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Simple mod to greatly improve front fan cooling efficiency

Last response: in Components
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May 14, 2006 8:24:20 PM

I originally posted this on the D 805 overclocking thread, but felt it should also be here in the case mod section. This is a simple modification that will make your front case fan really come alive! Other than the work involved, it's free. All you need are some simple tools and you'll improve your front fan's cooling. It's like putting your front fan on turbo boost!
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Hi Plekto and All,

I don't agree with you that the front fan is useless, there is a better solution. The problem is that airflow is restricted AND doesn't have the correct direction. That means that when the front fan sucks air, it can be coming from either the outside, or the very inside of the computer. It has no direction!

I do take my cases and remove the manufacturer's stamped fan covers, those are useless and do restrict airflow. I cut them off and go and get the grill type. It does improve airflow. But that's not all I do. Read on:

These are the other steps I take:

a) I buy 4 rubber bottom furniture legs (an inch tall), like for office equipment. They have a threaded middle rod and will bolt right up to the case. Remove the little factory rubber pads and you just simply install them there. Now your case sits about an inch from the ground.

b) I remove the plastic front cover from the computer box and enlarge the little factory air intake slot (between the 2 front rubber legs or pads). I cut away on each side and on the middle to make it as big as I can without damaging the looks of the case. I then install some medium mesh window screen as a pre-filter for the fan. 3 little wood screws with a little hold down tab work just fine (the pre-filter covers the area of the factory slot you just enlarged, not the fan itself!). The pre-filter is really needed because the next step will greatly improve its useful air movement.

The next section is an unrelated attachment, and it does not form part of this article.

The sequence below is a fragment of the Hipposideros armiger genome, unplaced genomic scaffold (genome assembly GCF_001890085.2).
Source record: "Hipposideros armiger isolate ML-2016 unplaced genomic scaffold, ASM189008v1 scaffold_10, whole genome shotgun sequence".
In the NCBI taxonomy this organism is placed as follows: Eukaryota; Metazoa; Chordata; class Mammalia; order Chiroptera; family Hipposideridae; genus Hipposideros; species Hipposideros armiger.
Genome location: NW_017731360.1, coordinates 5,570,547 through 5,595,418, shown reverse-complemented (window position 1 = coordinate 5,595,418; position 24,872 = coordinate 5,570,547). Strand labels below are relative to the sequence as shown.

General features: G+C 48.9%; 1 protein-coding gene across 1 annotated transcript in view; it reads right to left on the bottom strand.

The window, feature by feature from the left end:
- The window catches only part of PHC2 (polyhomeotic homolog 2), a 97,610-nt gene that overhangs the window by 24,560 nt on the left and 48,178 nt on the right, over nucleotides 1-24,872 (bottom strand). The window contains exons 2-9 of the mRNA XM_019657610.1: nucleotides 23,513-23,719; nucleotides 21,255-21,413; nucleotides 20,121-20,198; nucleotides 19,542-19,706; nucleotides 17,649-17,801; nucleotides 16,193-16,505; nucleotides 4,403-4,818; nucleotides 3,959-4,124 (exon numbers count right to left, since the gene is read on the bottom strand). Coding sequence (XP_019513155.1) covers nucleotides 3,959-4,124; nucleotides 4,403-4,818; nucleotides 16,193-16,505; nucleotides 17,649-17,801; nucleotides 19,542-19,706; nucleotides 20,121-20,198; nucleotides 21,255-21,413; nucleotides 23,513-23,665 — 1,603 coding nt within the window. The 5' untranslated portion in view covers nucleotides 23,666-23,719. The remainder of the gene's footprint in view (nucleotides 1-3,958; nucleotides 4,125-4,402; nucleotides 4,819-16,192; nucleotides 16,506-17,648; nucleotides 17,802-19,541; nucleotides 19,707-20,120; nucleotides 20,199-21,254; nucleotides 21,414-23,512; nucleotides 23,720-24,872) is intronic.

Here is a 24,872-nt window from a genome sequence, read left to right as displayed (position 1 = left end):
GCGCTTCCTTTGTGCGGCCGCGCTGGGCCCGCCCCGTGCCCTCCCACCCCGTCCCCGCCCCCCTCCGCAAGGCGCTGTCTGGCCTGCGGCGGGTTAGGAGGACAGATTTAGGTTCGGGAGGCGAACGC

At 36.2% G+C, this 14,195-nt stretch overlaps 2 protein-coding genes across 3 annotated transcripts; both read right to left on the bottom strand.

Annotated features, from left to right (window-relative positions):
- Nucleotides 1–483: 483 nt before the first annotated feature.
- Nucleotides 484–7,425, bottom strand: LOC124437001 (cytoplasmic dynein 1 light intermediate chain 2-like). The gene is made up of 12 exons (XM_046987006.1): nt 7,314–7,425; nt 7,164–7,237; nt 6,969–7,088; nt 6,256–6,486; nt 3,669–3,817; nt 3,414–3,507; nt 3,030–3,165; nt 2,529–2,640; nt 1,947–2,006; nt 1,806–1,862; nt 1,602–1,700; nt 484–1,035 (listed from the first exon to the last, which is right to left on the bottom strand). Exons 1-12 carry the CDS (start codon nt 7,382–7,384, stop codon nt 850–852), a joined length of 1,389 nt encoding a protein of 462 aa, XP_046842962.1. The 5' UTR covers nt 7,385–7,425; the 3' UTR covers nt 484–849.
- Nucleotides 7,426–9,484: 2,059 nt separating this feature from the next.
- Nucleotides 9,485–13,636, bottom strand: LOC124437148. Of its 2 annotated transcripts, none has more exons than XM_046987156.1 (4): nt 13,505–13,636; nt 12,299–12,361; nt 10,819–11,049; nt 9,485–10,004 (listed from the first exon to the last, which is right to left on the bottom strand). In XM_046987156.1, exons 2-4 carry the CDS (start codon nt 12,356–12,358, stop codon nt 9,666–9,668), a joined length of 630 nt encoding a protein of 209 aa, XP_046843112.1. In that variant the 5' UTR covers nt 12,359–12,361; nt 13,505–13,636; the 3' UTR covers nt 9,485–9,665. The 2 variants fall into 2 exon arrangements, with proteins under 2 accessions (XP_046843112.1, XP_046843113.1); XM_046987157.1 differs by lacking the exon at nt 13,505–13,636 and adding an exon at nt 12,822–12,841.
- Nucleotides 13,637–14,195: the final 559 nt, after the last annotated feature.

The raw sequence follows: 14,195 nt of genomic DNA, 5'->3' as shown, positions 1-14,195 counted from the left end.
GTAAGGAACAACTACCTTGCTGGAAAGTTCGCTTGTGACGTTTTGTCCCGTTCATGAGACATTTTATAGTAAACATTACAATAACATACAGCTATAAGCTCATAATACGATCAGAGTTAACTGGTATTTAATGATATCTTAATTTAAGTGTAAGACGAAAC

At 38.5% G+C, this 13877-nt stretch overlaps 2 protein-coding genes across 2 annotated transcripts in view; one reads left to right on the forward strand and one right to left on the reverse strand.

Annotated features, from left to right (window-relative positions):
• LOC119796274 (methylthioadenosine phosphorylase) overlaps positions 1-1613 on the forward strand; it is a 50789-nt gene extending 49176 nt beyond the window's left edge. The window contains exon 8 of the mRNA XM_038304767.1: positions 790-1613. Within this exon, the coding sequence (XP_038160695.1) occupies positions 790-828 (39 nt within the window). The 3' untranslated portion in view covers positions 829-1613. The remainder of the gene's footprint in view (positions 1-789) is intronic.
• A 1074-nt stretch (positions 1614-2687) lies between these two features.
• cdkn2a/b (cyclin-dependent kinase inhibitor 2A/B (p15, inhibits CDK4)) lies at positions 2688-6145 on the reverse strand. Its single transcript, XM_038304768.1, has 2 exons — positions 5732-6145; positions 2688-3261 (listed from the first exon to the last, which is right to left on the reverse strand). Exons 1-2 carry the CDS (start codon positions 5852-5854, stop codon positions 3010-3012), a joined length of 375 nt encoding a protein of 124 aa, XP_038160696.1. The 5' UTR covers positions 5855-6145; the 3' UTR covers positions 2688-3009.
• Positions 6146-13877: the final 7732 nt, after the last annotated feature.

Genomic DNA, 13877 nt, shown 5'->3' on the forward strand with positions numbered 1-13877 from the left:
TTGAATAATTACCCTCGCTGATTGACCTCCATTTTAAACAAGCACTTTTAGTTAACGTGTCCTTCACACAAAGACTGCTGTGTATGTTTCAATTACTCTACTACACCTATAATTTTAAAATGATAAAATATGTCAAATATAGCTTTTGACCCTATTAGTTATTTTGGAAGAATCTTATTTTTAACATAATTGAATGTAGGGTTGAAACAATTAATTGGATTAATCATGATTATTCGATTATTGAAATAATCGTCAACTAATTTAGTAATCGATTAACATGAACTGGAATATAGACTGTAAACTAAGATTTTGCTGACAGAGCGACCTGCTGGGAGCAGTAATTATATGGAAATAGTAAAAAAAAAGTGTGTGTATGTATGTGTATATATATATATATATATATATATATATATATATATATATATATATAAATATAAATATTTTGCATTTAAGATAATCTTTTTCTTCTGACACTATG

c) I now now look on the inside of the plastic computer case cover, between the area on top of the front fan and the start of the floppy drive area. Notice there isn't any natural separation there?

The way to remedy that is that I take a piece of cardboard and measure it to follow the contour of the inside of the front of the case cover. Once I'm done, I have a piece of cardboard that fits very snug between the case cover and the metal chassis of the computer case front. I hot glue the cardboard to the plastic case caver. I then proceed to seal off any other stamping or factory holes left in the area between the cardboard and the bottom of the case metal chassis.

The end result:
If you have followed me this far, you'll notice that once you put the computer front cover back on, there's only one area for the front fan to suck air from: ------> the enlarged and screen mesh covered intake slot on the very bottom of the plastic case cover! We now have direction!

Upkeep:
About once every so often you'll have to remove the screen mesh and clean it. However, it will keep your fan free from hair and other household debris.

Your computer will have much better airflow and your temperatures will be better. Now your front fan will ONLY be able to circulate cool exterior air, since it no longer has access to the inside case air. Your front and rear fan will now both work about the same (if they are the same size and rating, of course!).

Buzz_X

May 14, 2006 9:12:20 PM

pics would be nice so we can follow what your saying.
May 14, 2006 9:40:06 PM

Quote:
pics would be nice so we can follow what your saying.


That was a consideration but I don't have a working digital camera. I'll be glad to answer any questions you have though.

Just take your time and read it, it's not all that complicated.

Buzz_X
Anonymous
a b ) Power supply
May 14, 2006 10:25:01 PM

Quote:
pics would be nice so we can follow what your saying.


I am very interested in this little technique you suggest here. But unfortunately without pictures it's not very helpful. Why don't you get a cam from a friend or something? That can't be to hard can it? Otherwise we won't be able to appreciate your input here...
May 14, 2006 10:56:27 PM

OK folks,

I posted a home made sketch, not the greatest but it does get the point across.

Buzz_X
May 14, 2006 11:38:01 PM

Hi StrangeStranger,

Yep, you got that right! Matter of fact, since I'm an old-timer that just about includes all my cases!

I wanted to overclock an Athlon Barton and I knew I needed all the cooling I could get. I was amazed at how well it worked. I've had the Barton running overclocked for a couple of years and never had any problems.

Buzz_X
May 19, 2006 5:40:23 AM

Hello Buzz_x
From an ex-car mechanics view, it looks like you made yourself a little fan shroud. Excellent way to direct the air coming into the case from the outside. Your right about front case fans-they are not useless as some folks think. The incoming flow of fresh air into the case along with a rear exhaust fan keeps the entire case cooler...Good Job!
May 19, 2006 10:27:10 AM

Nice one.... :trophy:
Even though I am a modder steps d and e are 2 interesting simple mods that I haven’t tried yet. Thanks (b and c I always do)
May 19, 2006 2:07:40 PM

Hi Folks,

For those of us without big bucks for fancy cases, it sure as heck works! The rubber furniture legs also help to elevate the case and give you extra clearance for air intake.

You can most definitely call it a shroud, since it does direct the fan to only receive air from the cool exterior, not all mixed with warm case air. The reason rear fans are known for good cooling is that the case makes the shrouding for them, they have no choice but to pull air out of the case.

Buzz_X
!